“Too brown to be white and too white to be black”
Behind the house, I meet Floors Strauss, busy feeding his goats. He views me with a humorous twinkle in his eye, with a lined smile around his mouth. We chat in his house and drink a verbal concoction of history, politics and the hard country all around us. Later, we find ourselves in the times of segregation, years of degradation, discrimination, the non-whites, their struggle through the apartheid years. I feel my heart sagging and my insides cringing.
Floors asks me, “How did the officials do their race classification in our area of residence?” I look outside, to the blinding white light beyond his yellow curtains. He smiles, with a twinkle of sorrow, “We all had to stand in a row, then they would come to each of us in turn and push a pencil into our hair. If it stuck, we were classified coloured and if it fell out, white.” I think of my father’s sins – and mine. He says, “We were too brown to be white and too white to be black.”
The next day I see him driving down the road in a suit. He waves that it’s a Sunday and he’s going to church to worship and perform his duties as a church elder. Momentarily, my vision blurs, as I think back to the last time I spoke to a church elder. 1959.
The next day I hoot in front of Floors’ house, my engine idling with a tired stroke. Then, he appears in full Blue Bull rugby regalia, punching the air, waving and doing whatever Blue Bulls do. My bakkie splutters, chokes on diesel, and then dies from the fumes. I swallow my sporting disgust and photograph on in a flurry.
Him in bull-blue, holding little blue pillows, him smoking a pipe, with the yellowest of yellow curtains, then the kitchen’s most beautiful, old, steel Defy oven and his lovely wife Agnesia, holding a portrait of herself aged three. Only later, in summarising the picture details, am I told that Mrs Strauss is the headmistress of the local primary school.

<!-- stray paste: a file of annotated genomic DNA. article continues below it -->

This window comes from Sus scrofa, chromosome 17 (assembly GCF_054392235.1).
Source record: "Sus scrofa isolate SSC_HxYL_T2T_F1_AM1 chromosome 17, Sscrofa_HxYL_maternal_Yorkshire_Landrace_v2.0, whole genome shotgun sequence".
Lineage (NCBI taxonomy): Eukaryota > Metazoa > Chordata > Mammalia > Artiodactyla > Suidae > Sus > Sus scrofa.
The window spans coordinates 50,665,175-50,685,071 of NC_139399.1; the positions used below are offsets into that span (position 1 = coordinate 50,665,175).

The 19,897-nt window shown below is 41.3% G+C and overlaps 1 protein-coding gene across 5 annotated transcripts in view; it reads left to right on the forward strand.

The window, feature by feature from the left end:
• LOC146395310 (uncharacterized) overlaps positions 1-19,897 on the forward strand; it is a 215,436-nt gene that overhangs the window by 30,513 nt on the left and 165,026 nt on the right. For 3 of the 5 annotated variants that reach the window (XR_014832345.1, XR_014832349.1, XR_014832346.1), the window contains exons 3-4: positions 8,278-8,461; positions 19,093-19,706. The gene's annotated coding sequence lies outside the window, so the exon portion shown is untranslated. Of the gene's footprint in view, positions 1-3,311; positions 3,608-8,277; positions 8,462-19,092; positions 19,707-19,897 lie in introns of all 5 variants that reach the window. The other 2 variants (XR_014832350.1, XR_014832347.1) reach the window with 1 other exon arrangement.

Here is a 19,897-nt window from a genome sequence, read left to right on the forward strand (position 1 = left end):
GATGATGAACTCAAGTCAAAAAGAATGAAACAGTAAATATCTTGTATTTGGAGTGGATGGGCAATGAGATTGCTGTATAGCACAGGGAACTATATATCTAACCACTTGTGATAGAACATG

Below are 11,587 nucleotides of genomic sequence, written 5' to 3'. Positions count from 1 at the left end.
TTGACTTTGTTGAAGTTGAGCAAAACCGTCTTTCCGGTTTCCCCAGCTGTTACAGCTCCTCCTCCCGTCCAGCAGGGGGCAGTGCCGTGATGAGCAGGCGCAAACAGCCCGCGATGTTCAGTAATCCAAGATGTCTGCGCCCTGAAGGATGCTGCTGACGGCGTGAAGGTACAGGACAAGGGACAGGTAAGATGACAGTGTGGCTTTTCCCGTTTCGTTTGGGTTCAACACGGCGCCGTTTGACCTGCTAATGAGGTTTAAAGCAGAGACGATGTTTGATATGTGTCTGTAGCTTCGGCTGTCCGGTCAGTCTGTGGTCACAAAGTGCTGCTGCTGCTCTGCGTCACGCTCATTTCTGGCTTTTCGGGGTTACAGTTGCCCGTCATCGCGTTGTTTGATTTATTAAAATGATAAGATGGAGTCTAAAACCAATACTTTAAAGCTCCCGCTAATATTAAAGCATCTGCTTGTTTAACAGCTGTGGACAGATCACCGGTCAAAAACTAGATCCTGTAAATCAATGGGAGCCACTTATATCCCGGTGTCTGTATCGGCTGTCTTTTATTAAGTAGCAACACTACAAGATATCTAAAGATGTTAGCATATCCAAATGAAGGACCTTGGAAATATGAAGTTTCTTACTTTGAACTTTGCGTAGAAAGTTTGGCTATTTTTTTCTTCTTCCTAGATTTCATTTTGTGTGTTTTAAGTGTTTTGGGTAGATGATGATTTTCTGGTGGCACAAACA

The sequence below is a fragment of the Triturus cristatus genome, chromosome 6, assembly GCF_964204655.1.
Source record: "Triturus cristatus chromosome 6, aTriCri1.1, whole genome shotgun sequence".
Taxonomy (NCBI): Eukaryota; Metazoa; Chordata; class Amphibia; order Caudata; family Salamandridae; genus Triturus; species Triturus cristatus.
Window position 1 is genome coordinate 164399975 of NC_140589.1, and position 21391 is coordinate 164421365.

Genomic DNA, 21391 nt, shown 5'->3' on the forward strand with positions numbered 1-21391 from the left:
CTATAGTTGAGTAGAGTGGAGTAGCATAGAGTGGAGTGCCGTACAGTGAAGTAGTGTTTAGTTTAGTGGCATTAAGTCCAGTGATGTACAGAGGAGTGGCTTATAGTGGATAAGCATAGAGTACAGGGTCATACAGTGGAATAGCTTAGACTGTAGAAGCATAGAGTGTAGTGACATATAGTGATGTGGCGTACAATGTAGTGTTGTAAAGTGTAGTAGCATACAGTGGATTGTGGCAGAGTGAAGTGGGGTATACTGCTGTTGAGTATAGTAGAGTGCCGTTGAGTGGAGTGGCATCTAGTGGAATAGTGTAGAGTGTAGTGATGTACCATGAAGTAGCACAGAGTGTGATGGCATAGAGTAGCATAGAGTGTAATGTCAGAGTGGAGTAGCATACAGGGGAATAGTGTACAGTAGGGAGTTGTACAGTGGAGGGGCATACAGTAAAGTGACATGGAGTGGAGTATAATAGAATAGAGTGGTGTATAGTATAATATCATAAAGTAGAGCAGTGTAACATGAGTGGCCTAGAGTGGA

True love is a noble cause
Photography is making your own luck and guiding this luck into pictorial gaps. It’s a bit of smash and grab, some gentle plundering, some smoke and quite a few mirrors. Experience does teach you something I guess – throw away the chaff and chase the facts of the matter. Light bends and refracts itself, just be ready to catch it, come what may.
So the next morning, at break time, I am at the school photographing the children, the little ones eating their small bowls of provided food. In front of the school, around an old multi-branched quiver tree, older children glance at me, some shy, others giggling. “Who wants to be a model?” I throw the words out to the group. The headmistress rolls her eyes, two girls and a boy jump forward, the giggling quickens, I move, smile, gesture, throw out the boy, then shoot, bam-bam, quick and painless fun, ‘Quiver tree with girls’.
Behind me, the school emblem blazes down on me, sculpted in concrete, painted in red. It reads, ‘Arbeid is Adel’ (Labour is Noble). I roll my naughty eyes and giggle. My assistant and wife gives me a stern look. I know what she’s thinking before she says it. True love is a noble cause.